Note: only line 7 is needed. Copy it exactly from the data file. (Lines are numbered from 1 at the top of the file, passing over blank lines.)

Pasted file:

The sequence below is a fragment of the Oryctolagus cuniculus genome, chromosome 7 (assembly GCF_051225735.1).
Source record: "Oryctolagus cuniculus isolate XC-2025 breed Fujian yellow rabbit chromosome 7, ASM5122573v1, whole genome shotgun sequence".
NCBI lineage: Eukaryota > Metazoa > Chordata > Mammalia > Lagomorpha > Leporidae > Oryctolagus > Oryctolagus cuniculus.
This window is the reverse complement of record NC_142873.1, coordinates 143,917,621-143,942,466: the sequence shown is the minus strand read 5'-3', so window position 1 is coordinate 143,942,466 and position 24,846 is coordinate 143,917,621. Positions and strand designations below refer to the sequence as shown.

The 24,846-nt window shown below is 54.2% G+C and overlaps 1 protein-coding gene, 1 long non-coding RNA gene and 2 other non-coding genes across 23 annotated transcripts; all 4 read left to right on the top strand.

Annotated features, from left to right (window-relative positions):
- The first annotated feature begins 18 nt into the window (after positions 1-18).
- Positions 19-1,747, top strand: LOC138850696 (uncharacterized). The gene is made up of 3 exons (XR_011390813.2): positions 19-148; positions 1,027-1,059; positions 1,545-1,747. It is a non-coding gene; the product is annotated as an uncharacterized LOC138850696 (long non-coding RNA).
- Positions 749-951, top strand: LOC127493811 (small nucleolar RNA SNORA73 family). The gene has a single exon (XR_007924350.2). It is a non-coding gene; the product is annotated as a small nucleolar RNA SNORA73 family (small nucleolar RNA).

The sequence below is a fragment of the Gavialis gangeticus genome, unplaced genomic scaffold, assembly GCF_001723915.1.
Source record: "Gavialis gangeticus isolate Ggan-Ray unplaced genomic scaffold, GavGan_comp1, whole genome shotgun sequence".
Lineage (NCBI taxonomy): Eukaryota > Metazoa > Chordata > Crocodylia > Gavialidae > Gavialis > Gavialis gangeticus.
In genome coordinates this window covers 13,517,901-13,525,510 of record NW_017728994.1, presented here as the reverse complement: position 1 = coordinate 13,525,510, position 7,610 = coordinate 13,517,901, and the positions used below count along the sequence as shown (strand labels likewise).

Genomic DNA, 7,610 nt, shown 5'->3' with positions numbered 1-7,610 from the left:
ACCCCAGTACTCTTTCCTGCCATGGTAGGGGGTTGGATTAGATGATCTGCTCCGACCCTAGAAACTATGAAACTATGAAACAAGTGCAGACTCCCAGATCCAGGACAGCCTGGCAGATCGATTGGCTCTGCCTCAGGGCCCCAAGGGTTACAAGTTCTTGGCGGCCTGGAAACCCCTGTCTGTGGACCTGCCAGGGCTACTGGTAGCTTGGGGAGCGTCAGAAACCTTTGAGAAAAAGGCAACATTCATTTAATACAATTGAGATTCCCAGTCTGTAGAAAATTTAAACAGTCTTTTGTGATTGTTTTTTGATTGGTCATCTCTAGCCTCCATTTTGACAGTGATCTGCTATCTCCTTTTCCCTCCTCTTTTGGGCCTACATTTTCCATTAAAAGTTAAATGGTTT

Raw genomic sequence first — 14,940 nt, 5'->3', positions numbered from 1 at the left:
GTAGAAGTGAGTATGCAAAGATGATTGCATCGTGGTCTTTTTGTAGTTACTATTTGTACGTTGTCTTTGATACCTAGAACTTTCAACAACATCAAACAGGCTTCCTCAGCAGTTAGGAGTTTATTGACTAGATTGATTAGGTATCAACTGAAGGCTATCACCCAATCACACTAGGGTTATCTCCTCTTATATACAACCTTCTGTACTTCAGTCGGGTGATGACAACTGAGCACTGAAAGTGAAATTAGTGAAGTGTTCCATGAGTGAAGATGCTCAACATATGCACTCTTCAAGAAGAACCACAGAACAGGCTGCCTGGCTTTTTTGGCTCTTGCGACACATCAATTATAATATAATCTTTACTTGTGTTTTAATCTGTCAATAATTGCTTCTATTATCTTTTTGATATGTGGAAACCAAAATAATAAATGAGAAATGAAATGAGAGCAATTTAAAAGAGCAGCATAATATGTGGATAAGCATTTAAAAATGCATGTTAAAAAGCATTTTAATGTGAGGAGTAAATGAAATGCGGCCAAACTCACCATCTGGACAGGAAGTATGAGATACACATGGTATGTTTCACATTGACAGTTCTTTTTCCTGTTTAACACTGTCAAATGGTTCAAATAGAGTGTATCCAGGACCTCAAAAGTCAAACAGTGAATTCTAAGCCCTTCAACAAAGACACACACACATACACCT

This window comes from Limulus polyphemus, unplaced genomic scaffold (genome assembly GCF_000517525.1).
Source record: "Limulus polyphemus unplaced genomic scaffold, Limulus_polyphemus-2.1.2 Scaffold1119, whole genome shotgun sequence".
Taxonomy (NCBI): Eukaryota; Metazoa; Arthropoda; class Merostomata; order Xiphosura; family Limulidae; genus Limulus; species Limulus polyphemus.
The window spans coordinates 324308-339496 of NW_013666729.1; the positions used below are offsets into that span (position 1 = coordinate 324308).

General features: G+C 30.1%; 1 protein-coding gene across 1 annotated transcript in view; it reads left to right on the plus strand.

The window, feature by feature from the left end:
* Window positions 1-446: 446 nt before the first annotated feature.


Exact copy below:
- The first annotated feature begins 18 nt into the window (after positions 1-18).